I am three months and twelve days pregnant today. Have kept count of each day since the doctor first told me about it. Have been marking my calendar in much the same way as we used to cross dates with felt pens long before our New Year picnic actually arrived. They were times of innocent anticipation, each moment of waiting a small universe eager to be born.

Those years have passed on, Nayan. Life is no more a glass, crystal clear. No more that old gin bottle we used to fill up with tiny fish or tadpoles (we could never tell one from the other!) from that dirty little pond in our Chattarpur farm. Life seems to have forgotten innocence. It seems to have made a remote memory of everything… Everything I thought carried meaning and breathed a soul into it. Small, but precious things like love and spirit. Love, I thought, was always giving, its generosity boundless. But what it is taking from me today makes me wonder what love really is all about, how many faces it has, what it might mean to others and how it treats them. An ambiguous joy of a devastating mirage, isn’t that what it is? The bottle of gin has fogged up and become murky with anguish and anxieties, to give company to the nascent joys, which we knew as ours, which we grew up believing as our own.

They are ashamed. Ma, Deepesh, Deepesh’s mother. I’m not. I’m anxious. Heartbroken, too. In fact, I began to die the minute I saw their eyes change, the colours of calm run from their faces. Something inside me died just then. And then kept dying. Such things happen to people, this one part of you dying… But you continue to live on with whatever is left of and in you. I can’t, though. I wanted to let you know I was leaving, but you wouldn’t let me go if I told you so.

Somebody’s listening to Madhushala nearby. Must be Kullu uncle. Only he’s got the taste in music to hear Manna De sing at this hour. The ambience is just right for it; candles dripping to shapeless lumps of wax in every house during load-shedding and the clouds preparing to pour soon after midnight. In this dimly lit, half-dark languid hour, it does sound deliciously intoxicating.

Chote se jeevan mein kitna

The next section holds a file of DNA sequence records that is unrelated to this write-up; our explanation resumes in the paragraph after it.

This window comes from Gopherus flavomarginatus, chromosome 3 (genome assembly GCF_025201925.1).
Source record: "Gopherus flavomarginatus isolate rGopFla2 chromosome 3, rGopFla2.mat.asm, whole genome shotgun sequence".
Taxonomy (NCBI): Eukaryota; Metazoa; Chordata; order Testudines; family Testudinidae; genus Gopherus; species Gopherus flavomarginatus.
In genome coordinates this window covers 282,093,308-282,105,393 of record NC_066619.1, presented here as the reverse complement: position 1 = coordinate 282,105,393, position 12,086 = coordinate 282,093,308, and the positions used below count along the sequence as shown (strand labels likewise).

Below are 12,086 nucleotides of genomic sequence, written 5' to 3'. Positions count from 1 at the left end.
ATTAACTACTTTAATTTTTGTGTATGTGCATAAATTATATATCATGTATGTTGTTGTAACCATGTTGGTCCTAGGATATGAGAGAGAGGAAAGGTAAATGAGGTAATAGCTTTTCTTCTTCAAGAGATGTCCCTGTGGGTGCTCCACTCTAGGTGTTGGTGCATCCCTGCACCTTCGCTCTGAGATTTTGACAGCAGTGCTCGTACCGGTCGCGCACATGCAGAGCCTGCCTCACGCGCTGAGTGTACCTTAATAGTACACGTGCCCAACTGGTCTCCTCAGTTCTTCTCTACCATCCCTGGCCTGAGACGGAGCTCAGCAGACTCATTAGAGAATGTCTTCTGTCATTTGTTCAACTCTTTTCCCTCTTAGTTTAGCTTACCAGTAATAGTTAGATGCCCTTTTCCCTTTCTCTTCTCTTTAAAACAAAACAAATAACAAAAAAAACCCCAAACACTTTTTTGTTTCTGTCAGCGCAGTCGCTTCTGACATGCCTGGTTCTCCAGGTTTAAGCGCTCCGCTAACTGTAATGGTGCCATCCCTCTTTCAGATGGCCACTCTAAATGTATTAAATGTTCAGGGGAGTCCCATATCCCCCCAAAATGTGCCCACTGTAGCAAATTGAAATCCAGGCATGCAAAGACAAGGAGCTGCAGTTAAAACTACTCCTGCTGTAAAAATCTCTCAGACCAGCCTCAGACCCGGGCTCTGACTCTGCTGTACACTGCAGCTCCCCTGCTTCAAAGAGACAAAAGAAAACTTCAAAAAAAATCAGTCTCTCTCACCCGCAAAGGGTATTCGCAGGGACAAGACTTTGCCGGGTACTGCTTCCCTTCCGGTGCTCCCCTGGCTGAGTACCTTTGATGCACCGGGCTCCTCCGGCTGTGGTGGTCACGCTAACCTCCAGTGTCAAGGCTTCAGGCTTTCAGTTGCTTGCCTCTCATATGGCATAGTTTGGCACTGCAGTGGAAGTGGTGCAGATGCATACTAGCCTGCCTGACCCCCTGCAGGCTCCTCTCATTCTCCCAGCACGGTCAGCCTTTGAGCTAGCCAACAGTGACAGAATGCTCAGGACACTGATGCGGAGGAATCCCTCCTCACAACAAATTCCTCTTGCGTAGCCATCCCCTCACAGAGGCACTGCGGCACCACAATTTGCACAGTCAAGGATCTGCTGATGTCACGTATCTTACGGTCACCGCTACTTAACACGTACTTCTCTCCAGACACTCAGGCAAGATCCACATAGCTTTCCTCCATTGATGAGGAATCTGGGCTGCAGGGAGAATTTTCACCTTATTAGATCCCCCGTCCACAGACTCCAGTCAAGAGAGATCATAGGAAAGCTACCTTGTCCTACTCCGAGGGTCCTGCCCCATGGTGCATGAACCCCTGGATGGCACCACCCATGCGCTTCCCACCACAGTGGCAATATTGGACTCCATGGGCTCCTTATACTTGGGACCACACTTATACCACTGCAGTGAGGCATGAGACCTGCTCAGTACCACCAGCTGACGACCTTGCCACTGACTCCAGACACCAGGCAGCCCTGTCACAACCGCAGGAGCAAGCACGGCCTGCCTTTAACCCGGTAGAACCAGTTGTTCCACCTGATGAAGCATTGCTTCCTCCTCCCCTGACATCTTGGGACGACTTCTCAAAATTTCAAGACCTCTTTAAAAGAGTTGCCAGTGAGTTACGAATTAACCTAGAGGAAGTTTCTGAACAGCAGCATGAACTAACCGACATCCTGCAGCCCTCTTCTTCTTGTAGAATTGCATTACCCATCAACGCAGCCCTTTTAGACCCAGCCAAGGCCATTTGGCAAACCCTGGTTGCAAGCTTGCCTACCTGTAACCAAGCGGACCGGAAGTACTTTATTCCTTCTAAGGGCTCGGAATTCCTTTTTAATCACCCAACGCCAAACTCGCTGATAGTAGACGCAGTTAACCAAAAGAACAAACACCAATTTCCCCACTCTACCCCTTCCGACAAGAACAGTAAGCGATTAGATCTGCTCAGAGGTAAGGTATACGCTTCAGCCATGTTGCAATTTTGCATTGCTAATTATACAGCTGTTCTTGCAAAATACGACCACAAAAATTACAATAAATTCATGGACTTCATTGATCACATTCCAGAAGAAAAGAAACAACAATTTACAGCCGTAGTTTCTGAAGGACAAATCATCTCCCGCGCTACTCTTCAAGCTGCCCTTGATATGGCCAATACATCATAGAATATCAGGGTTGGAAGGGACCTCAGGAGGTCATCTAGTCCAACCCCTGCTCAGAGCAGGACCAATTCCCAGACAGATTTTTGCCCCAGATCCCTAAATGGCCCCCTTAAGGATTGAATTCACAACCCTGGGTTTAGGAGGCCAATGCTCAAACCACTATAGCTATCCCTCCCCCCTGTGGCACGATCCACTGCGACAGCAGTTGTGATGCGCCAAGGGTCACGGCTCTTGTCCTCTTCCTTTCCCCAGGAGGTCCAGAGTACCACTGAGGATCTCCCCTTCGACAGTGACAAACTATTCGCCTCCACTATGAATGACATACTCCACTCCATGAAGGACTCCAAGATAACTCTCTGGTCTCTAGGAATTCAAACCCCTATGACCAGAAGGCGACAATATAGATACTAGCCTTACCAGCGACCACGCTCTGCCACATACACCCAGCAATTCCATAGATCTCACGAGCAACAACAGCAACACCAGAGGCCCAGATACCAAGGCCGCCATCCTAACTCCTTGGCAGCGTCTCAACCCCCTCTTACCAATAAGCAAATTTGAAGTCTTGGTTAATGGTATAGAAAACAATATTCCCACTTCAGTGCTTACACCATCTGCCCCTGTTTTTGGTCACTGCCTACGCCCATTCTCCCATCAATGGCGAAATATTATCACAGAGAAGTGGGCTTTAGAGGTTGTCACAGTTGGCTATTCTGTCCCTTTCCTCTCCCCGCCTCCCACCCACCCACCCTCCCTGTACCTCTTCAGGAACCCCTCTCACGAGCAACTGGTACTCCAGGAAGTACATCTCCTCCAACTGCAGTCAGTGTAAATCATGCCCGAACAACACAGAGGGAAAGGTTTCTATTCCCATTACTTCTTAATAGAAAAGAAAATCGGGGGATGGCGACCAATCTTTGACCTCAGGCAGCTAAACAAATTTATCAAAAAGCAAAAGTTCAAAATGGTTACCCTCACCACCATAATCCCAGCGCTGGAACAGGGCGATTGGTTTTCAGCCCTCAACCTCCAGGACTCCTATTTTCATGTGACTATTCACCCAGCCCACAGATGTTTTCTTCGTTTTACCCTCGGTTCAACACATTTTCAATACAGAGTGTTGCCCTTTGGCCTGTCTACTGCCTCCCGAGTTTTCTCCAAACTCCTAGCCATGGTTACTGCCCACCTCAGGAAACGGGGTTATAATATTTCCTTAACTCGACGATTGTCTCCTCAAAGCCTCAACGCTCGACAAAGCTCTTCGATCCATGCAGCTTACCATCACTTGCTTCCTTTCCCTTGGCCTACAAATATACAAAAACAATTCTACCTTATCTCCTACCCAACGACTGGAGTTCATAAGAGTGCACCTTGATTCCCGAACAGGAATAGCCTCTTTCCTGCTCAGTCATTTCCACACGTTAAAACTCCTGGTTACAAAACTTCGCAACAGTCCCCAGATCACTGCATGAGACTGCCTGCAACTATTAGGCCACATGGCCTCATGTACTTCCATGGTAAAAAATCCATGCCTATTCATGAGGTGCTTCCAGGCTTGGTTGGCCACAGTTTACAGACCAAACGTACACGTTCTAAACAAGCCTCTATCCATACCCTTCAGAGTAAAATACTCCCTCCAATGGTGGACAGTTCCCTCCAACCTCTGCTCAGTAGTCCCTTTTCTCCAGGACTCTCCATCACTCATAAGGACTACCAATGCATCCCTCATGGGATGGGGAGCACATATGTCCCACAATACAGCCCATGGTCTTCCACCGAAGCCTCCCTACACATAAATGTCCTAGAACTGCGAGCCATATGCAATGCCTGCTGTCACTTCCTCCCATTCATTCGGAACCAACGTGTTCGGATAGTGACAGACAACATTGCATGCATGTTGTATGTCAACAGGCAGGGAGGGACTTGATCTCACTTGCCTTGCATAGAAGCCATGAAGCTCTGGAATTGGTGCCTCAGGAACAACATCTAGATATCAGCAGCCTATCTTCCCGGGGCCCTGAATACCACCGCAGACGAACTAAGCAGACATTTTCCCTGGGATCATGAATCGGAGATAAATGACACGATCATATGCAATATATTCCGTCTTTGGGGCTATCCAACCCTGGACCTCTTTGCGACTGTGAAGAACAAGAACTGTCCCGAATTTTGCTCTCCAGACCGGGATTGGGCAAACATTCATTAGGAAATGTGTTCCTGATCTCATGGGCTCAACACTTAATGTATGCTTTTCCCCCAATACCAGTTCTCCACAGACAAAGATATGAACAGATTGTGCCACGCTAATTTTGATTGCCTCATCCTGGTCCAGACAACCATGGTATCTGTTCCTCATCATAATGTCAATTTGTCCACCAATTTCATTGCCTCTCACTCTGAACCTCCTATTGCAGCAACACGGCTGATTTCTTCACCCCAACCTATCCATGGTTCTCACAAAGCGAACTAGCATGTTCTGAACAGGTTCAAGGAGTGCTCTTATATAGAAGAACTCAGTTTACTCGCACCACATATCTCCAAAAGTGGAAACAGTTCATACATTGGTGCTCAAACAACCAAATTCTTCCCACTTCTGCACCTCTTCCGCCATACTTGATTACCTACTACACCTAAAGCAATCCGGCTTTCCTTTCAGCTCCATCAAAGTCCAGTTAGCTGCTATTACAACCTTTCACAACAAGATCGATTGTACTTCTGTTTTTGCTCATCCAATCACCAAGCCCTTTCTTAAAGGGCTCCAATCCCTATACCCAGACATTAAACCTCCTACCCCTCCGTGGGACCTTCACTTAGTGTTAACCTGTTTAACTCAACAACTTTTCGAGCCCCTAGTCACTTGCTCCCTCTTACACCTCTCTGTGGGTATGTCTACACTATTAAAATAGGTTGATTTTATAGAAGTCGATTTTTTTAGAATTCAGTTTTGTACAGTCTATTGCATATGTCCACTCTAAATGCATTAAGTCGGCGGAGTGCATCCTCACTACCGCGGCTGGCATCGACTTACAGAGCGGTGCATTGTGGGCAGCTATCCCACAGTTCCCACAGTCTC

pyaar karoon, pee lun haala

(How much can I love or drink

in this brief life of mine)

…swagat ke hi saath vida ki

hoti dekhi tayyiyari

band lagi hone khulte hi

meri jeevan madhushala.

(I saw them prepare for a farewell

alongside the welcome,

the tavern of my life began

to close down as soon as it opened)

Thanks to Kullu uncle. I feel grateful to him. And, thanks to you for everything. It’s only close to death that one begins to see and feel grateful for the endless possibilities of living, for the manifold could-have-beens.

You will get this letter after I’m gone. I wanted to let you know, but then, you wouldn’t let me go. I can see candles flicker in your house. In my mind, I walk to your house and come back numberless times, after ruffling your hair, talking with you and sharing your evening snack.

I can feel another life quiver with premonition inside me. Maybe this little ball of hopelessness in my tummy has an inkling already. A sense of foreboding, I guess. Remember how Madam Mary Ann would take vocab and diction lessons with all the senior classes together? Remember how we used to blurt foreboding as in fore-bo-ding, meaning premonition, and pre-mo-ni-tion meaning what? Fore-bo-ding!

It is difficult to cut the ties, to dissolve all that has been. But then, my calendar ends here. My palmistry, however little I know of it from Cheiro’s, says you’ll answer the questions I haven’t quite answered well. Yes, trust me, you have those lines. You’ll meet many people, many lovers, some like me, some different. They’ll give you all the answers.

Live beautifully,


Jugnu is dead. Her child is dead. Her death has become old now. The shock of it is a story of sweet decay now. Her memories shall gradually gather dust and be forgotten like some piece of discarded furniture covered with cobwebs in the attic.

“This is what the society does to women who question, women who try to break away, women whom Deepesh’s mother usually calls waifs, truants, profane gypsies,” Jugnu had said after watching a movie adaptation of Bimal Mitra’s Sahib, Bibi aur Ghulam.

Nayan’s eyes ran over the words in the letter a hundred times over.

“Can’t you do something about your handwriting? It’s horrid! Don’t feel like looking at your notebooks, Jugnu…”

Now, she could only hear Jugnu laugh in retrospect at her remark in that past realm of their shared lives, every word of the letter being stamped onto her mind forever. The era of shared lives was past. It was an age of secret lives now.

©Minakshi Thakur 2013
Oranges know of love
They are a romantic fruit
They know the tingle of surprise
Have tasted the sweet ache of waiting
Also, the sourness of separation
They can smell the salt on our skin
When our bodies tangle in knots inconceivable
Can write reams of the unspeakable
Or the illicit
Also, brood over the shortness, the sameness
or the endlessness of loves all at once
Oranges understand love
in a way no other fruit can

Excerpts will be up soon. Watch this space! Enjoy Kailash Kher’s rendition of my favourite Nusrat number in the meantime.  sanu ik pal chain na aave